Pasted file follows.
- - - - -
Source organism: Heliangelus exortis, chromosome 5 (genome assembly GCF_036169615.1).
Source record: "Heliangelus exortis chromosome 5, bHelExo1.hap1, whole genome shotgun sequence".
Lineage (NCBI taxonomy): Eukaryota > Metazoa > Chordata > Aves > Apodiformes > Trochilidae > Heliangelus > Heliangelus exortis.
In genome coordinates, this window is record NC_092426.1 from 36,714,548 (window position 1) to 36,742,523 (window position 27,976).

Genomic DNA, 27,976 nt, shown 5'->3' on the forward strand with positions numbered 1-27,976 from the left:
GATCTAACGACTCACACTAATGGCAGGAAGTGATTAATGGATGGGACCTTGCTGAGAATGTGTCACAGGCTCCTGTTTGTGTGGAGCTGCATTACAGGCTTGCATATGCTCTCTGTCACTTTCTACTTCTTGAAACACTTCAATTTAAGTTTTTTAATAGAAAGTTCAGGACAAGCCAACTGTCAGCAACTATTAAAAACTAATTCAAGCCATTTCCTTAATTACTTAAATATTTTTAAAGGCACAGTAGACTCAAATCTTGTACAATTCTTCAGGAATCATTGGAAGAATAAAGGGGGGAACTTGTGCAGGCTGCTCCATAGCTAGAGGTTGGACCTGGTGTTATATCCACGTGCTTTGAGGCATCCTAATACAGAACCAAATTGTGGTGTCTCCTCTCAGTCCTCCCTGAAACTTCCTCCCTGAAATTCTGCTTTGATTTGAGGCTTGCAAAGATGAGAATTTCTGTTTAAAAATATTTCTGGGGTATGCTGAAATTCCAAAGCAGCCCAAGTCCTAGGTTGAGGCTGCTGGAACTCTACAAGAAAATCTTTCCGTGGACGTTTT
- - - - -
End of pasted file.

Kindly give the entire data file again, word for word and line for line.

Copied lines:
Source organism: Heliangelus exortis, chromosome 5 (genome assembly GCF_036169615.1).
Source record: "Heliangelus exortis chromosome 5, bHelExo1.hap1, whole genome shotgun sequence".
Lineage (NCBI taxonomy): Eukaryota > Metazoa > Chordata > Aves > Apodiformes > Trochilidae > Heliangelus > Heliangelus exortis.
In genome coordinates, this window is record NC_092426.1 from 36,714,548 (window position 1) to 36,742,523 (window position 27,976).

Genomic DNA, 27,976 nt, shown 5'->3' on the forward strand with positions numbered 1-27,976 from the left:
GATCTAACGACTCACACTAATGGCAGGAAGTGATTAATGGATGGGACCTTGCTGAGAATGTGTCACAGGCTCCTGTTTGTGTGGAGCTGCATTACAGGCTTGCATATGCTCTCTGTCACTTTCTACTTCTTGAAACACTTCAATTTAAGTTTTTTAATAGAAAGTTCAGGACAAGCCAACTGTCAGCAACTATTAAAAACTAATTCAAGCCATTTCCTTAATTACTTAAATATTTTTAAAGGCACAGTAGACTCAAATCTTGTACAATTCTTCAGGAATCATTGGAAGAATAAAGGGGGGAACTTGTGCAGGCTGCTCCATAGCTAGAGGTTGGACCTGGTGTTATATCCACGTGCTTTGAGGCATCCTAATACAGAACCAAATTGTGGTGTCTCCTCTCAGTCCTCCCTGAAACTTCCTCCCTGAAATTCTGCTTTGATTTGAGGCTTGCAAAGATGAGAATTTCTGTTTAAAAATATTTCTGGGGTATGCTGAAATTCCAAAGCAGCCCAAGTCCTAGGTTGAGGCTGCTGGAACTCTACAAGAAAATCTTTCCGTGGACGTTTT